Cruz Wins Iowa Despite Trump Saying The Sen. Will ‘Destroy’ Ethanol Business

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Andrew Follett Energy and Science Reporter
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Texas Sen. [crscore]Ted Cruz[/crscore] won the Iowa caucus Monday night despite attacks by business mogul Donald Trump on the senator’s long-standing opposition to federal ethanol mandates and subsidies.

Cruz bested Trump by more than 6,000 votes, with Florida Sen. [crscore]Marco Rubio[/crscore] roughly 2,000 votes behind Trump.

“I don’t want to use names, but I will, okay? I’m looking at the money put up by Ted Cruz, for Ted Cruz. It’s incredible, the people there. It’s controlled. And he will destroy your ethanol business 100 percent. 100 percent,” Trump said Monday in Iowa. “The oil people don’t want ethanol, it’s very simple. Especially now with the prices going down….your ethanol business, if Ted Cruz gets in, will be wiped out within six months to a year. It’s going to be gone. It’s going to be gone. And as you know, the ethanol folks like Trump, I’ve been consistent, I’ve been solid. I’m a supporter and will always be a supporter.”

Oil companies largely oppose the structure of existing ethanol subsidies; some of them are huge ethanol producers  of advanced bio-fuels and want more flexible mandates and subsidies.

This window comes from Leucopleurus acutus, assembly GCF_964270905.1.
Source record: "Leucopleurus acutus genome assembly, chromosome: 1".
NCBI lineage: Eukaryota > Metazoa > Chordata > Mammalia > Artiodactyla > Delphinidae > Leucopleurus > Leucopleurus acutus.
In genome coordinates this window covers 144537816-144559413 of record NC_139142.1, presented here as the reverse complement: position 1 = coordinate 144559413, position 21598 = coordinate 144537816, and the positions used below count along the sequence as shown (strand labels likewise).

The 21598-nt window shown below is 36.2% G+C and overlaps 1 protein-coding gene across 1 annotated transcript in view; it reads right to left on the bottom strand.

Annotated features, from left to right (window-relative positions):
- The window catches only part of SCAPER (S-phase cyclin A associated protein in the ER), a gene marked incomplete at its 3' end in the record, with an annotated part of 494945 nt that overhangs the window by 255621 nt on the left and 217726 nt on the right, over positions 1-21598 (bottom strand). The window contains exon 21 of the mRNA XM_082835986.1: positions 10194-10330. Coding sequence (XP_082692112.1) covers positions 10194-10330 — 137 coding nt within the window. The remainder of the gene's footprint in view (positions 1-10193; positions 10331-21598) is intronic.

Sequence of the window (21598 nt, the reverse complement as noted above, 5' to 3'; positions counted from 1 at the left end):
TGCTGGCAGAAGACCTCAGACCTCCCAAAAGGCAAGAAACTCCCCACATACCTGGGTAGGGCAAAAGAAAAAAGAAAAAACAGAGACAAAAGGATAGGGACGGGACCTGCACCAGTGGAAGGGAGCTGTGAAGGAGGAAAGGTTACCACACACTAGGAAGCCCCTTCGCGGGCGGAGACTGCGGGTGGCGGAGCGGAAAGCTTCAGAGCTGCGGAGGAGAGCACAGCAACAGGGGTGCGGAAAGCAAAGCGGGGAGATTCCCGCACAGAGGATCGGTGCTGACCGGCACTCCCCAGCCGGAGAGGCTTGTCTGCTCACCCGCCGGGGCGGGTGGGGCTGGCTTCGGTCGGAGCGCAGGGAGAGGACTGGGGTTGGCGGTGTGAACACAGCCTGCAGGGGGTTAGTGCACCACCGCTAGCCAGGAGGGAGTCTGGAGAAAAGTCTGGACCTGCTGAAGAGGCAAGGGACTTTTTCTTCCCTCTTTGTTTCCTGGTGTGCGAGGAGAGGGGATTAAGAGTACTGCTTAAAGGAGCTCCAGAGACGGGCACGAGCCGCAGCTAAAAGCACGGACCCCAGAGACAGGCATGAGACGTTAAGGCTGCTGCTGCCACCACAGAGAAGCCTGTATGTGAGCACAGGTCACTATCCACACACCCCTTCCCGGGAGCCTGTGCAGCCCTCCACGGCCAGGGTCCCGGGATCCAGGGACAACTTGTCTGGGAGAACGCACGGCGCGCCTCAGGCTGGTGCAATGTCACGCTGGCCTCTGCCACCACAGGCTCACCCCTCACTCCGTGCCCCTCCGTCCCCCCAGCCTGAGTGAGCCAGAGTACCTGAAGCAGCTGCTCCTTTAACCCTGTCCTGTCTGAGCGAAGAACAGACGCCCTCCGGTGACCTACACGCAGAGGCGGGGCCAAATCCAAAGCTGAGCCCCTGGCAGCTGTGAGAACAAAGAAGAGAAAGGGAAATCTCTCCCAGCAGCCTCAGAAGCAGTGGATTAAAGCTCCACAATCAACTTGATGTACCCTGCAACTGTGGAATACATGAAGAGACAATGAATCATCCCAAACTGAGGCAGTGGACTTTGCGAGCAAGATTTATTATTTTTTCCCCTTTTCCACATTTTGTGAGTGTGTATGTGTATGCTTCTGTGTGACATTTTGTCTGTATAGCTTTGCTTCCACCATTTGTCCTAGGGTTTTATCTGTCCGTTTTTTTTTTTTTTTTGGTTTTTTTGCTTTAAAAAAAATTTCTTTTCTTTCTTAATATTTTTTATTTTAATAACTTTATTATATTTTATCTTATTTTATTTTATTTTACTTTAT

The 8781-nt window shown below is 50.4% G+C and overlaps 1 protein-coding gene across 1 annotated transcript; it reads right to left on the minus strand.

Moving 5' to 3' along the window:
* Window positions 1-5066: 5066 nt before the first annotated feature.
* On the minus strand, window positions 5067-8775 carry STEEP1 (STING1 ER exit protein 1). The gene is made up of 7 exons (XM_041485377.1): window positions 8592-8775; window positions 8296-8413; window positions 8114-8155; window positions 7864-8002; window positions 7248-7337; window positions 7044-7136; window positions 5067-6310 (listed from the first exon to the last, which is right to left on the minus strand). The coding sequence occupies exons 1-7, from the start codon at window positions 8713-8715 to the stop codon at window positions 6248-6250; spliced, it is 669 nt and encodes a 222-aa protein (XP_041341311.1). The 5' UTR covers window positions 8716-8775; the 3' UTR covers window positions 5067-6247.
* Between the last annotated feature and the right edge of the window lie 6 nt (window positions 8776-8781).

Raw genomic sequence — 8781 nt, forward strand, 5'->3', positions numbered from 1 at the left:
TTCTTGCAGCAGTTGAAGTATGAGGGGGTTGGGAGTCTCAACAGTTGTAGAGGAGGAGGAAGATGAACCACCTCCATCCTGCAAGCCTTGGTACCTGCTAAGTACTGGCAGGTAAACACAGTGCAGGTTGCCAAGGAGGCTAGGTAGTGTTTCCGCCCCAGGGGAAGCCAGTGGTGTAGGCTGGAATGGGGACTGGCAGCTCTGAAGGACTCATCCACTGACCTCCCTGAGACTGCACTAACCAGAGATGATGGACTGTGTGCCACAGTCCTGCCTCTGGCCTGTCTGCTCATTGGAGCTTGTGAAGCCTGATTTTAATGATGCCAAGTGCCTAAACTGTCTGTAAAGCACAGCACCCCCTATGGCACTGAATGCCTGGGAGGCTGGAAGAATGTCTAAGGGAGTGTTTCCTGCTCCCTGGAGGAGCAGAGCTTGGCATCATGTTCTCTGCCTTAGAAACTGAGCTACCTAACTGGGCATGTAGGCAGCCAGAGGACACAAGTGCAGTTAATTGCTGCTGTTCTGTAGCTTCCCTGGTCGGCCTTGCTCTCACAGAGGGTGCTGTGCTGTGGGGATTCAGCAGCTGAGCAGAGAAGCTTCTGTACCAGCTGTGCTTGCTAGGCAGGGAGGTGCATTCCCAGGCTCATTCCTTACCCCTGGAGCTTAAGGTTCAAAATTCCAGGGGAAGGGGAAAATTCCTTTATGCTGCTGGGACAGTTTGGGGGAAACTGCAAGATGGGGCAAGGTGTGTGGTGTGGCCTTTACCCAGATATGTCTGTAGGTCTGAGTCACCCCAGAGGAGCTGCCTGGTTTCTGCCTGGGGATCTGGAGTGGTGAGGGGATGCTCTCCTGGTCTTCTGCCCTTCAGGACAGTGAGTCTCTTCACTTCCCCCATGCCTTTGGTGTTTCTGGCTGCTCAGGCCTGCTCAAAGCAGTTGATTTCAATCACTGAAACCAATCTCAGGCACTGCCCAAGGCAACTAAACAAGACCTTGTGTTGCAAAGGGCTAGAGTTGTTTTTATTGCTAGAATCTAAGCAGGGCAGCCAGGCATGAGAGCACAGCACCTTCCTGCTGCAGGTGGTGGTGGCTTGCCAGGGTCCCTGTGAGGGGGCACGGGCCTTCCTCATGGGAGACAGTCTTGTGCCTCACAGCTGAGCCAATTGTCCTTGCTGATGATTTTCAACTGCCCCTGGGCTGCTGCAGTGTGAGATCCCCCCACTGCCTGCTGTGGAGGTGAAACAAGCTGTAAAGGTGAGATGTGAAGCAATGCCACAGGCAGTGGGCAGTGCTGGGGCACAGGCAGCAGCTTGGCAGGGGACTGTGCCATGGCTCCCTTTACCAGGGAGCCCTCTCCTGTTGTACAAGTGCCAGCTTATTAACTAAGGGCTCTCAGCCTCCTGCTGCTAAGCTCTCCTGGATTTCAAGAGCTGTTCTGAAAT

Trump fully embraced ethanol mandates and subsidies, even saying they don’t go far enough. Yet, support for ethanol doesn’t appear to be as politically advantageous as it once was, as shown by Cruz’s success.

Cruz’s victory is “absolutely” a threat to federal support for ethanol, Derek Eadon, a Des Moines political consultant and senior adviser to the pro-ethanol group America’s Renewable Future, told Politico last week.

America’s Renewable Future launched aggressive attacks on both of the candidates who oppose ethanol subsidies — Cruz and Kentucky Sen. [crscore]Rand Paul[/crscore]. The group has followed Cruz around Iowa from campaign stop to campaign stop since Jan. 4.

The ethanol industry is heavily dependent on a federal mandate requiring gasoline sold in the U.S. contain a certain amount of ethanol. Ethanol tax credits are estimated to have cost the federal government up to $40 billion between 1978 and 2012, National Review reported. About 47 percent of Iowa’s corn crop went towards ethanol production in 2014, and almost all ethanol sold in the U.S. is made from corn.

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